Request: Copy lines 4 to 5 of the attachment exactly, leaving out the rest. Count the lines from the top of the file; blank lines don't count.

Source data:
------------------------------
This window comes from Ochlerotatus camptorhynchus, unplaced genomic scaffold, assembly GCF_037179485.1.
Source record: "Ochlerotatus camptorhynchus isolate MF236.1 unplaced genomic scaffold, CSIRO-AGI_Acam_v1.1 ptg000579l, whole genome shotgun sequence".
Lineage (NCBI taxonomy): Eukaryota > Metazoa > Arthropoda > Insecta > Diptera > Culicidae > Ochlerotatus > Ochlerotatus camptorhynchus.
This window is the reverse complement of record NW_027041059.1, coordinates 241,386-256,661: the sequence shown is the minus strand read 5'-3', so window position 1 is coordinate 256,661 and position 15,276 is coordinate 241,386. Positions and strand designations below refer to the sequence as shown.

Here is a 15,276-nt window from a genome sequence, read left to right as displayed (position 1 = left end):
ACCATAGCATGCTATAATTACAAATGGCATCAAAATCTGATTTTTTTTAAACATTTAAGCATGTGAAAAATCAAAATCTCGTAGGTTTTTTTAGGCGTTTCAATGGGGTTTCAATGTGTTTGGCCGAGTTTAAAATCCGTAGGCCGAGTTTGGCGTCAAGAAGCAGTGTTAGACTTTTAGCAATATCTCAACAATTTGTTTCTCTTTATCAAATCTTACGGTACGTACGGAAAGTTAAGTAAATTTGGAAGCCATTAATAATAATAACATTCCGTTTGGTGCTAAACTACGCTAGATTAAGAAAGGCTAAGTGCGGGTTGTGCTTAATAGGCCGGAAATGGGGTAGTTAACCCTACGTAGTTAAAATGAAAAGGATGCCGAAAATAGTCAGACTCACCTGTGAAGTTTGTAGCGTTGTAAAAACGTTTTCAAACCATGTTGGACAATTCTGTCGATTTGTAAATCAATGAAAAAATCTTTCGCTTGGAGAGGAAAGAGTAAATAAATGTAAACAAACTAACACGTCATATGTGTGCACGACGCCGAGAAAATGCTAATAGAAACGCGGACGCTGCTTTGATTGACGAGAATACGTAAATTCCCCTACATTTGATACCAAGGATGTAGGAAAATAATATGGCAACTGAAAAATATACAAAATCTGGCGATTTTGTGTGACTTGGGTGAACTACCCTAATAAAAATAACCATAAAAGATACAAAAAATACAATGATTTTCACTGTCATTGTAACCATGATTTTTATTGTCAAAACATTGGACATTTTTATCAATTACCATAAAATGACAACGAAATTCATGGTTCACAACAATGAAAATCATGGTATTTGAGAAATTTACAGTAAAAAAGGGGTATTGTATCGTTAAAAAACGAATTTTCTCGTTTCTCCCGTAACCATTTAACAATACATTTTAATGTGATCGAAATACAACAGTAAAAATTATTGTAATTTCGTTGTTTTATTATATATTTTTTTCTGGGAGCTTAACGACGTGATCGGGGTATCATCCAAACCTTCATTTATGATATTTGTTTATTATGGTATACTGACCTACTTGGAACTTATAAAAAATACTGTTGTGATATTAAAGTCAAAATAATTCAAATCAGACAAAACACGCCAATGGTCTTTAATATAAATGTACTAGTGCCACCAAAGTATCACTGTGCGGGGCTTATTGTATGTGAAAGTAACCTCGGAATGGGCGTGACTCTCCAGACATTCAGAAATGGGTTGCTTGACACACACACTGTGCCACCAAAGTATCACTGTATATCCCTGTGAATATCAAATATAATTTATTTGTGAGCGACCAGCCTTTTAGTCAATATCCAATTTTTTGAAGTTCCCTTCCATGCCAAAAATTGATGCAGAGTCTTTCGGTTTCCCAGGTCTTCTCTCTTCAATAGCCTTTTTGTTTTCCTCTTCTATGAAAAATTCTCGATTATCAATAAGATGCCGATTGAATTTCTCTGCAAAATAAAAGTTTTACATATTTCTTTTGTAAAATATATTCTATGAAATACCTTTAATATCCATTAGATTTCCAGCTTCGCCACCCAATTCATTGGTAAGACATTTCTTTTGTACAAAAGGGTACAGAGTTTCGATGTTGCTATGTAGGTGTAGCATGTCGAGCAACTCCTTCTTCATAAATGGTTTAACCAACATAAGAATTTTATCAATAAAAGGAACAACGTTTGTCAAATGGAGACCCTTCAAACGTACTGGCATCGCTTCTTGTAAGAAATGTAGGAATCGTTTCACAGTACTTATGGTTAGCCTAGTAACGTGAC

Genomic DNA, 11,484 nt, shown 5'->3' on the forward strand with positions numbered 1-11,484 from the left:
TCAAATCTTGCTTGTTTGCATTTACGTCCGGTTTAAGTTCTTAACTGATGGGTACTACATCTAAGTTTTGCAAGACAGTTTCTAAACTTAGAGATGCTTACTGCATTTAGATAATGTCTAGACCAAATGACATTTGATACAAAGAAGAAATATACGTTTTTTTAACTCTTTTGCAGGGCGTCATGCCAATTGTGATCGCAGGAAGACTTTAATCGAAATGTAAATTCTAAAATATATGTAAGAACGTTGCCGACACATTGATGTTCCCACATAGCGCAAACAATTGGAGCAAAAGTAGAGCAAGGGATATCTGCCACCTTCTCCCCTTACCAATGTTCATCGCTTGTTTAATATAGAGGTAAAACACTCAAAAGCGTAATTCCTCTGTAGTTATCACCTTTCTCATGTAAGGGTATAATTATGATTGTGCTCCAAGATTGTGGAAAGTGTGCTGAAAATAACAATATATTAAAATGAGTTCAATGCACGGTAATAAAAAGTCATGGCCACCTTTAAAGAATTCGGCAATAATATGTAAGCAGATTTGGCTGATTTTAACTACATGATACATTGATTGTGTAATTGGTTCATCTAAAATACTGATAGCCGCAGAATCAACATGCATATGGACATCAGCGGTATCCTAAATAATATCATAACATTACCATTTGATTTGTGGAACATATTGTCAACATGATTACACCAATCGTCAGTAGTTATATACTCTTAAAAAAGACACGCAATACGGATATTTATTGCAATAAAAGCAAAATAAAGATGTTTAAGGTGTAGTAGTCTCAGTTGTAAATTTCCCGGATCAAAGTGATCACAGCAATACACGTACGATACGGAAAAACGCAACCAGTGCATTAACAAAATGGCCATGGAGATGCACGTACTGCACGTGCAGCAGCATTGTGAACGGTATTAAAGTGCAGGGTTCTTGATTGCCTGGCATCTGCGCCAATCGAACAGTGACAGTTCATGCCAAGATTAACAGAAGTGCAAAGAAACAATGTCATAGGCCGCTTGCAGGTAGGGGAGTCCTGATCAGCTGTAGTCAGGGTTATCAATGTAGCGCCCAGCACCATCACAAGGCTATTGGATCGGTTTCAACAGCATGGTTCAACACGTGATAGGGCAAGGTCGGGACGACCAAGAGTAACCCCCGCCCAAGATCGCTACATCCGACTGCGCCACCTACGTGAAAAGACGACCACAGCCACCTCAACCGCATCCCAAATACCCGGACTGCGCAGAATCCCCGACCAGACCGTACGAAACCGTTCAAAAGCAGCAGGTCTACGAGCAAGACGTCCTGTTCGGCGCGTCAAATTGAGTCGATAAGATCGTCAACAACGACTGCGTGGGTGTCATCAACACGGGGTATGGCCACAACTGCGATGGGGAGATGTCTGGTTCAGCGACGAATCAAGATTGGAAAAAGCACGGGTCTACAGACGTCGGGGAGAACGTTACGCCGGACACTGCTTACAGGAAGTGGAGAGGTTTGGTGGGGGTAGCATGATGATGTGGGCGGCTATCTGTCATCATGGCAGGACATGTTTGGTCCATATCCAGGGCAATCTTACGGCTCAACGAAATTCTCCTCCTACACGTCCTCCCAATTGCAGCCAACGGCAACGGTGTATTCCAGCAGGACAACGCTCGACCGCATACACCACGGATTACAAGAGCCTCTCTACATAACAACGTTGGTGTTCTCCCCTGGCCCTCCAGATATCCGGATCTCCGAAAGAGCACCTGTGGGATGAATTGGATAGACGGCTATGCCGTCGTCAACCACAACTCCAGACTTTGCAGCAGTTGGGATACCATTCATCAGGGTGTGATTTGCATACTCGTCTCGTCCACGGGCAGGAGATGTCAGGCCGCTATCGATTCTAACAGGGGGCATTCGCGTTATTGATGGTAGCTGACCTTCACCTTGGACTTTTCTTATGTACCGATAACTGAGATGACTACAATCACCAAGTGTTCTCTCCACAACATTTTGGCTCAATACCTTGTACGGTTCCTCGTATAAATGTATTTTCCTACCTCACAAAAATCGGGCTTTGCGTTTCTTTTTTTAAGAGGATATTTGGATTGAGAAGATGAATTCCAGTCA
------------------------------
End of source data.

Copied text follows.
This window is the reverse complement of record NW_027041059.1, coordinates 241,386-256,661: the sequence shown is the minus strand read 5'-3', so window position 1 is coordinate 256,661 and position 15,276 is coordinate 241,386. Positions and strand designations below refer to the sequence as shown.

Here is a 15,276-nt window from a genome sequence, read left to right as displayed (position 1 = left end):